This Rolls-Royce Twenty (also called Rolls-Royce 20HP) is a very unusual motor car. To begin with because it is a van. Secondly because of its striking signwriting, that intensifies the classic character of the body.
This Twenty has not always carried the van body. In november 1925 a Mrs Foreshew purchased an enclosed limousine at coach builder Hooper. Hooper ordered the chassis and engine at Rolls-Royce and took delivery in February 1926. The complete car was finished in July 1926. Apparently the car wasn’t used from that moment on, for the warranty was acknowledged only in July 1927.
In the car’s history can be found that in 1935 it was owned by C. Rowntree, in December 1937 by V. Garland and in November 1938 by Dr. A.W.J. Houghton.
In the years afterwards, until the seventies it is not exactly known who have owned the car and when, and when the limousine body was replaced by a van body (in John M. Fasal’s book “Rolls-Royce Twenty” also called “Shooting-brake”). Perhaps it has been a van from 1927 onwards. Yet it can be concluded from the history file that in 1955 the colour scheme was black/orange, a colour scheme that could already have been provided in 1927.
Some years after WO II the car was in Scotland. One of the owners was mr George Anderson from Kelso. In 1978 he sold the 20HP to the British company H.P. Hill & Co. LTD., 5A Market Street, Preston, Lancashire. The striking lettering that’s still on the side surfaces was commissioned by Duncan Peter Whittaker, who became the general manager of Hill & Co in 1991. The paint job was done by Ollerton Engineering, Historic Vehicle Restorers from Samlesbury Bottoms, Preston, Lancashire.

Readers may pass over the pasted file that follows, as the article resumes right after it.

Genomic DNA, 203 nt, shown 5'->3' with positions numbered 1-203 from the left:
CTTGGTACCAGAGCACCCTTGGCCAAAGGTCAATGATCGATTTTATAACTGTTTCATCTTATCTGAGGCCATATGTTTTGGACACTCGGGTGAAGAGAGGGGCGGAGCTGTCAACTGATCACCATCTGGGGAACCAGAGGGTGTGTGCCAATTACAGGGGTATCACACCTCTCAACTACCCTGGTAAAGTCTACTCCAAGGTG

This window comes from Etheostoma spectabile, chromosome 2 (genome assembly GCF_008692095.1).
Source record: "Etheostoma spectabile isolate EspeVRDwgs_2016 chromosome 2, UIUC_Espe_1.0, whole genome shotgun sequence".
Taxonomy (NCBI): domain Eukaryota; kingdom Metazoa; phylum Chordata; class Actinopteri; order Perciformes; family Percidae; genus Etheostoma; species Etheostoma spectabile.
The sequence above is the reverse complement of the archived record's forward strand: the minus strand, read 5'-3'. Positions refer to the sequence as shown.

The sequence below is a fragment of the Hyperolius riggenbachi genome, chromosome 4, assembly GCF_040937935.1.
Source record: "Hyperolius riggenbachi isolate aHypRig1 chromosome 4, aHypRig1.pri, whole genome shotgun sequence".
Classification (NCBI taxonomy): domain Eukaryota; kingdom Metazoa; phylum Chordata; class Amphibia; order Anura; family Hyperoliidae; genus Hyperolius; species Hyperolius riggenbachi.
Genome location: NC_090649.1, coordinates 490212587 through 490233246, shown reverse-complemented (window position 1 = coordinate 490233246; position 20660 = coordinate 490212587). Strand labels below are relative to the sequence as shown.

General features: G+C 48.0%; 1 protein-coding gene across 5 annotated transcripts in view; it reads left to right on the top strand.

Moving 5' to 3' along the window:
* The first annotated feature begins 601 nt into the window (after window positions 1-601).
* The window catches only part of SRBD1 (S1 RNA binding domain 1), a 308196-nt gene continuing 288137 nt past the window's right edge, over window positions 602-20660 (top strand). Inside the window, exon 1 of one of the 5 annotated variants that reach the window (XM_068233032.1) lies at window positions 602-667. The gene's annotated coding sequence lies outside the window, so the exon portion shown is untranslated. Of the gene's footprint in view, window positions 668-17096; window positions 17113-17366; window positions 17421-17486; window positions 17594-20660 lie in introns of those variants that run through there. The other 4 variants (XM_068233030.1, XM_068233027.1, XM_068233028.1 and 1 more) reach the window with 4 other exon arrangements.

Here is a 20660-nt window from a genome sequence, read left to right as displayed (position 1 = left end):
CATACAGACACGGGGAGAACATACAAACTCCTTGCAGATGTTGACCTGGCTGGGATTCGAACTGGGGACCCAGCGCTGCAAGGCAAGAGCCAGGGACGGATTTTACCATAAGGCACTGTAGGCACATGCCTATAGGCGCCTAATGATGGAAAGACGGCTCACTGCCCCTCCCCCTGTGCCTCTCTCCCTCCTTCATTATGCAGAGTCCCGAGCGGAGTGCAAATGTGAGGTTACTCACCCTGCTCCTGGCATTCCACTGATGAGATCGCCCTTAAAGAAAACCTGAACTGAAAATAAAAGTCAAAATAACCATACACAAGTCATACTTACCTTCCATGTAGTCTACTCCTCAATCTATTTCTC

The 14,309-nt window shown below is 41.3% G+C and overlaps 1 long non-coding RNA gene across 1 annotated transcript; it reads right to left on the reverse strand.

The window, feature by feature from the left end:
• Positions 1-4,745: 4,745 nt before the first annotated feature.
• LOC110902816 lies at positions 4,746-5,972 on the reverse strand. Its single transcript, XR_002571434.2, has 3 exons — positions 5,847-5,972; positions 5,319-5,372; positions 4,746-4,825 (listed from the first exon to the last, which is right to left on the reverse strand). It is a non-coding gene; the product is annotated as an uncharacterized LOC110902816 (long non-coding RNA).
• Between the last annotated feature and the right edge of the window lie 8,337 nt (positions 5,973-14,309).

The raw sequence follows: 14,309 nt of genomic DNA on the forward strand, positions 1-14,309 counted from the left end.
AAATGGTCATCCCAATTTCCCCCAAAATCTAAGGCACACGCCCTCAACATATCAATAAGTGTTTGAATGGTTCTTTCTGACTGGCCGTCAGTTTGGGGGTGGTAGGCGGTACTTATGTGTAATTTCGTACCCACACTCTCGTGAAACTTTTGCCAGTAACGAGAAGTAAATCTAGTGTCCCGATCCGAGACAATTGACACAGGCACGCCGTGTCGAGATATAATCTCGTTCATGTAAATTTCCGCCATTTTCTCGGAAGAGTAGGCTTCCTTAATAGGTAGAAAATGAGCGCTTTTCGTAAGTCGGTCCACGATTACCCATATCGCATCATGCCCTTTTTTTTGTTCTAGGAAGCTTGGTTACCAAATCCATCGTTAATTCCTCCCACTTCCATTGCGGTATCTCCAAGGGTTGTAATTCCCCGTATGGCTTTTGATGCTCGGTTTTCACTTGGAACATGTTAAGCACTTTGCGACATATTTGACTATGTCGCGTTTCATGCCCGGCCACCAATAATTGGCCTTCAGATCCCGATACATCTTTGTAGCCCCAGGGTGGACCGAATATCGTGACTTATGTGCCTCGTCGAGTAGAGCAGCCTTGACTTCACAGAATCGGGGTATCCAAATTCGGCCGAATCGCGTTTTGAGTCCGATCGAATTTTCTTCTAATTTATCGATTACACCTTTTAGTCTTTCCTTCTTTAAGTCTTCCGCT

The van was used by Hill & Co for almost 20 years, but in 1996 it was sold to Dennis Noel Multon from Rumbling Bridge, Kinross, Engeland. He pushed off the car almost two years later and in December 1997 it was bought by Autocycle Engineering, Netherton, Dudley.
This Rolls-Royce Twenty is technically in good condition. It is accompanied by an extensive history file which illustrates the vast amount of maintenance that has been done. It also makes clear that the artillery wheels have been standard from new. Engine and gearbox have been very well maintained and operate like they should do. Recentley the carburettor has been completely restored. The paint is a bit cracked due to the age, but the lettering is still undamaged en clean.
This car is a great promotional object.